An increase in government support during the coronavirus pandemic has resulted in less people calling St Vincent de Paul for help, but volunteers believe it will be short-lived.
Calls to St Vincent de Paul's welfare assistance line have dropped nearly 75 per cent in Warrnambool amid COVID-19.
St Vincent de Paul's Glenelg regional council president Chris Pye said the substantial drop off was due to people being better supported by government benefits.
Australian JobSeekers are receiving a $550 boost to their fortnightly welfare payments for six months in of one of the largest increases to social security benefits in history.
Mr Pye said the payment increase meant more people were no longer turning to St Vincent de Pauls for help.
"Of course there are still people falling through the cracks that we are helping out and who are still utilising Food Share here in Warrnambool, but there is still a large percentage of people who are being better supported by an increased Newstart allowance," he said.
"But when the government funding stops or is suddenly cut back and you've been used to spending a certain amount of money, it is not going to end well."
Mr Pye said the Newstart allowance was "incredibly low" prior due to pandemic.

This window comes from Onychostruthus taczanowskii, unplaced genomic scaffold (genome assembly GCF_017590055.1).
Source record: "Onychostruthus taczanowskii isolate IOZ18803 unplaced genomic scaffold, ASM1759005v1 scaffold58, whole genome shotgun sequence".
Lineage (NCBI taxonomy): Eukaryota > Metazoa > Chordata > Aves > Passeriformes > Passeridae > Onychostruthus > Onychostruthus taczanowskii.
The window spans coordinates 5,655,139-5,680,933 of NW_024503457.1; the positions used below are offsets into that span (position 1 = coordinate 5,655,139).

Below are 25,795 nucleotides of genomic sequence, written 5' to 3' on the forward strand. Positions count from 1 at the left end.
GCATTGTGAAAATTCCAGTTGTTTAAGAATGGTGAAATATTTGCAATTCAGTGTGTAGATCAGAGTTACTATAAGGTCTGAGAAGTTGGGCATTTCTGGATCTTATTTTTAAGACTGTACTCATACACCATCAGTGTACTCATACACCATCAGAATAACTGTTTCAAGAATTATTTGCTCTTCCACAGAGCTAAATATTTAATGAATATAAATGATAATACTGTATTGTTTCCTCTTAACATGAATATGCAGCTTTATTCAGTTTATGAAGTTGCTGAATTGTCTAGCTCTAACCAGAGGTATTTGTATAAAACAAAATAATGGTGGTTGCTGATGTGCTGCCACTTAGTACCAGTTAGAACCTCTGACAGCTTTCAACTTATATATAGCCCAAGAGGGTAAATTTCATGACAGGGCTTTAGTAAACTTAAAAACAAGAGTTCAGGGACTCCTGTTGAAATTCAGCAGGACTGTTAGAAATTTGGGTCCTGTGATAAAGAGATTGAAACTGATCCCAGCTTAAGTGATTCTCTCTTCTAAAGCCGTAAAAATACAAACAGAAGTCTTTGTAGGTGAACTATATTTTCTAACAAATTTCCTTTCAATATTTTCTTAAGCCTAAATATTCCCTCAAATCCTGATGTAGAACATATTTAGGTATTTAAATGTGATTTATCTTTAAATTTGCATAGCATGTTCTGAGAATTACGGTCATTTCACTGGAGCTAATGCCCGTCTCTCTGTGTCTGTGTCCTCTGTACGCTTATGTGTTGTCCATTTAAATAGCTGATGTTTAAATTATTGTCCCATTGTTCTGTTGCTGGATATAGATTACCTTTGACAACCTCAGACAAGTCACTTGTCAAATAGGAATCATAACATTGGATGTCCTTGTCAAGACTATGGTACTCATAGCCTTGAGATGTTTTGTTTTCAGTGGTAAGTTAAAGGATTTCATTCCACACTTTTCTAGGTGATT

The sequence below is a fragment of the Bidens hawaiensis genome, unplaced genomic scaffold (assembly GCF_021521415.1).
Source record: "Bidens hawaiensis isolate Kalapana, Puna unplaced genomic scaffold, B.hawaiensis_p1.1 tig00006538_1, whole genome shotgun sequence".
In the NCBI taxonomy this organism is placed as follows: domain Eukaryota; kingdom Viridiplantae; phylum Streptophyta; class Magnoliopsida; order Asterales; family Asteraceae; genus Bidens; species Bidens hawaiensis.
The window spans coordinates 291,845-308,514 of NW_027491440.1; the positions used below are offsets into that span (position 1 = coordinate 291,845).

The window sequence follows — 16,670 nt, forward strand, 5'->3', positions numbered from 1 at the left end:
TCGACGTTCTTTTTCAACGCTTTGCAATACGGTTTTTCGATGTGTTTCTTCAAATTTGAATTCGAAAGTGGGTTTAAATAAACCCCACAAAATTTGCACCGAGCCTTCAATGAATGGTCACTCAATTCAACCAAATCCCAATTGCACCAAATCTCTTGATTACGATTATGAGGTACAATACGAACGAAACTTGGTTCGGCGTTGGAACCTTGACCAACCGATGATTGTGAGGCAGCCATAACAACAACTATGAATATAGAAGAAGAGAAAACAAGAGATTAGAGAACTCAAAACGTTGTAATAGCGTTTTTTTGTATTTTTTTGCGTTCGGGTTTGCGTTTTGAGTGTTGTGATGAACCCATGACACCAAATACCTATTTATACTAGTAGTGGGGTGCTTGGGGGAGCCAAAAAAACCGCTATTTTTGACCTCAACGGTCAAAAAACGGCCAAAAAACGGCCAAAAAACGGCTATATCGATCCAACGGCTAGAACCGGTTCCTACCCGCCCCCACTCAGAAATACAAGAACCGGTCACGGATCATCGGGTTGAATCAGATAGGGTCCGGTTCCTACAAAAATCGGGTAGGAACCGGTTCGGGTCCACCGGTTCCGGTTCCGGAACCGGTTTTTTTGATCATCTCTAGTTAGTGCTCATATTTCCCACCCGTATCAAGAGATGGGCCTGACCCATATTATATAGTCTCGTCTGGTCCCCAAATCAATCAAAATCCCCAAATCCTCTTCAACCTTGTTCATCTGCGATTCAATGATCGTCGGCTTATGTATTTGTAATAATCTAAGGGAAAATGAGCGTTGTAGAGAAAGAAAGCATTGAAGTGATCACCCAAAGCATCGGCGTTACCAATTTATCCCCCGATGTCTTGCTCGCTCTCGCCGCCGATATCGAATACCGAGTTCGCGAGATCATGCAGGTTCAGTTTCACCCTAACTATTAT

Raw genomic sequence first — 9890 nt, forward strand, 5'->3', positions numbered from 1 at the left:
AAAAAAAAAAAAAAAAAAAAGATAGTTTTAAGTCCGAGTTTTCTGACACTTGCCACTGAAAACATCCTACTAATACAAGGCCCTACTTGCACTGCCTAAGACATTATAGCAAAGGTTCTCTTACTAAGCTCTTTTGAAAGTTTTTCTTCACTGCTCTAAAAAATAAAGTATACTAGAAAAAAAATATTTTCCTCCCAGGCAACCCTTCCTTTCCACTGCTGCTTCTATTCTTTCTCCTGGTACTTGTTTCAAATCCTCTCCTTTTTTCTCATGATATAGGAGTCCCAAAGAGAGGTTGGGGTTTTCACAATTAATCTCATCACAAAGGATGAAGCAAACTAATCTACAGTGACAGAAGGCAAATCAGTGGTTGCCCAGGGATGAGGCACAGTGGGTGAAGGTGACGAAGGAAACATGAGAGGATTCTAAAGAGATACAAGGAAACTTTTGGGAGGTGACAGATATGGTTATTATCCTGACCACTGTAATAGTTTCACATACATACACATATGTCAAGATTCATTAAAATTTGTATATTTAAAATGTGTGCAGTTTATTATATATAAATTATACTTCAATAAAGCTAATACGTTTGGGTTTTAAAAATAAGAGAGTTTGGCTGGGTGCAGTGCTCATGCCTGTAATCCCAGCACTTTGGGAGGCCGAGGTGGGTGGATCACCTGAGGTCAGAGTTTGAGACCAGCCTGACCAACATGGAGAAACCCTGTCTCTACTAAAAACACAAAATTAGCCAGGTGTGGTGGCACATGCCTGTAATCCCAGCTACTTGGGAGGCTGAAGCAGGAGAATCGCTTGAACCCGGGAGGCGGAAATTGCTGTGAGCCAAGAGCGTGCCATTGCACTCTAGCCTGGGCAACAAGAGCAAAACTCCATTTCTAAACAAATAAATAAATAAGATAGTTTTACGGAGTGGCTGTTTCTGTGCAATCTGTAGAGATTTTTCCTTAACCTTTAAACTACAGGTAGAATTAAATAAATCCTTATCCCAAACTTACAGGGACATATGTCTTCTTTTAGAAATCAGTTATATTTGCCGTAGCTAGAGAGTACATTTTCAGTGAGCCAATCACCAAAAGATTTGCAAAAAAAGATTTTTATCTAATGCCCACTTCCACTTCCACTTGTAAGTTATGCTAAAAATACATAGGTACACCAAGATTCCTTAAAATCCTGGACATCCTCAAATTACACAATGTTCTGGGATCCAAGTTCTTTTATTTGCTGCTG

"Particularly for people whose rent, electricity and gas bills have increased. They were really squeezed substantially," he said.
Mr Pye said the coronavirus had left thousands of people without work in the south-west and while the government was helping them to survive, it was only a short-term fix.
"I would hope that the government sees that all of a sudden people are no longer calling for assistance, they've got this extra money, so there is clearly a correlation between those two factors," he said.
"The extra money is helpful now but where does it leave people when it suddenly stops?."
Mr Pye said he anticipated a lot of the unemployed would seek help from St Vincent de Paul once the government subsidies stopped or dropped.
"The money will stop and a lot of part-time jobs that have been affected, will continue to be affected. Where will they work when the restrictions are removed? How will they be able to cope with a very low Newstart allowance under those circumstances? It is a scary prospect."
Mr Pye said the majority of volunteer call takers were currently isolating at home.
"Our age bracket of volunteers is 70 and over and we have been keeping in contact with them because we hope they will return when that influx (of calls) comes again," he said.
"In Warrnambool we have been really fortunate in getting some young people to help deliver food and vouchers. We say well done to them and hope we can get more in that (younger) age bracket to help us when things start to get really busy again."
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